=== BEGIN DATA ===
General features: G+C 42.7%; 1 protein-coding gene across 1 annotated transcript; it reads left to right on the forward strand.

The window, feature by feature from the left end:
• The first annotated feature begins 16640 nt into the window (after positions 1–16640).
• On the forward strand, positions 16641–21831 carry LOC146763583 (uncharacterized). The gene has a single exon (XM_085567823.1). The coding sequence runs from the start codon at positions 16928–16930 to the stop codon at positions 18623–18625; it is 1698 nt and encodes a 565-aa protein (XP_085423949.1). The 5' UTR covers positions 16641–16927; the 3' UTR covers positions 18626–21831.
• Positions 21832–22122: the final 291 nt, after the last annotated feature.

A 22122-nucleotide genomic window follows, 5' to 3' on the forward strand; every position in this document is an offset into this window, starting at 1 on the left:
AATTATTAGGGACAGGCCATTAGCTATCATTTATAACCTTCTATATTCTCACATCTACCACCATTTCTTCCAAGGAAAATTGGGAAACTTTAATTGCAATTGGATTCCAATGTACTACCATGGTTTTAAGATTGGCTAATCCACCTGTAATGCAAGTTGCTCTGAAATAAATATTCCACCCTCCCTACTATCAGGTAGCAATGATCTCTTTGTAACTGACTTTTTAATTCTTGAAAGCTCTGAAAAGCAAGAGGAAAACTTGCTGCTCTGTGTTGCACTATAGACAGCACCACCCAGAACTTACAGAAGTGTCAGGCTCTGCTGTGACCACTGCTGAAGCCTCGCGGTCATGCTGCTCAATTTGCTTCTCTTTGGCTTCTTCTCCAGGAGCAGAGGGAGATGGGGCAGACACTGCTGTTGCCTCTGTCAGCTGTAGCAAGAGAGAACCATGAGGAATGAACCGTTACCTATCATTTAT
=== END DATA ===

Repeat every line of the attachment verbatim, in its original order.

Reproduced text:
General features: G+C 42.7%; 1 protein-coding gene across 1 annotated transcript; it reads left to right on the forward strand.

The window, feature by feature from the left end:
• The first annotated feature begins 16640 nt into the window (after positions 1–16640).
• On the forward strand, positions 16641–21831 carry LOC146763583 (uncharacterized). The gene has a single exon (XM_085567823.1). The coding sequence runs from the start codon at positions 16928–16930 to the stop codon at positions 18623–18625; it is 1698 nt and encodes a 565-aa protein (XP_085423949.1). The 5' UTR covers positions 16641–16927; the 3' UTR covers positions 18626–21831.
• Positions 21832–22122: the final 291 nt, after the last annotated feature.

A 22122-nucleotide genomic window follows, 5' to 3' on the forward strand; every position in this document is an offset into this window, starting at 1 on the left:
AATTATTAGGGACAGGCCATTAGCTATCATTTATAACCTTCTATATTCTCACATCTACCACCATTTCTTCCAAGGAAAATTGGGAAACTTTAATTGCAATTGGATTCCAATGTACTACCATGGTTTTAAGATTGGCTAATCCACCTGTAATGCAAGTTGCTCTGAAATAAATATTCCACCCTCCCTACTATCAGGTAGCAATGATCTCTTTGTAACTGACTTTTTAATTCTTGAAAGCTCTGAAAAGCAAGAGGAAAACTTGCTGCTCTGTGTTGCACTATAGACAGCACCACCCAGAACTTACAGAAGTGTCAGGCTCTGCTGTGACCACTGCTGAAGCCTCGCGGTCATGCTGCTCAATTTGCTTCTCTTTGGCTTCTTCTCCAGGAGCAGAGGGAGATGGGGCAGACACTGCTGTTGCCTCTGTCAGCTGTAGCAAGAGAGAACCATGAGGAATGAACCGTTACCTATCATTTAT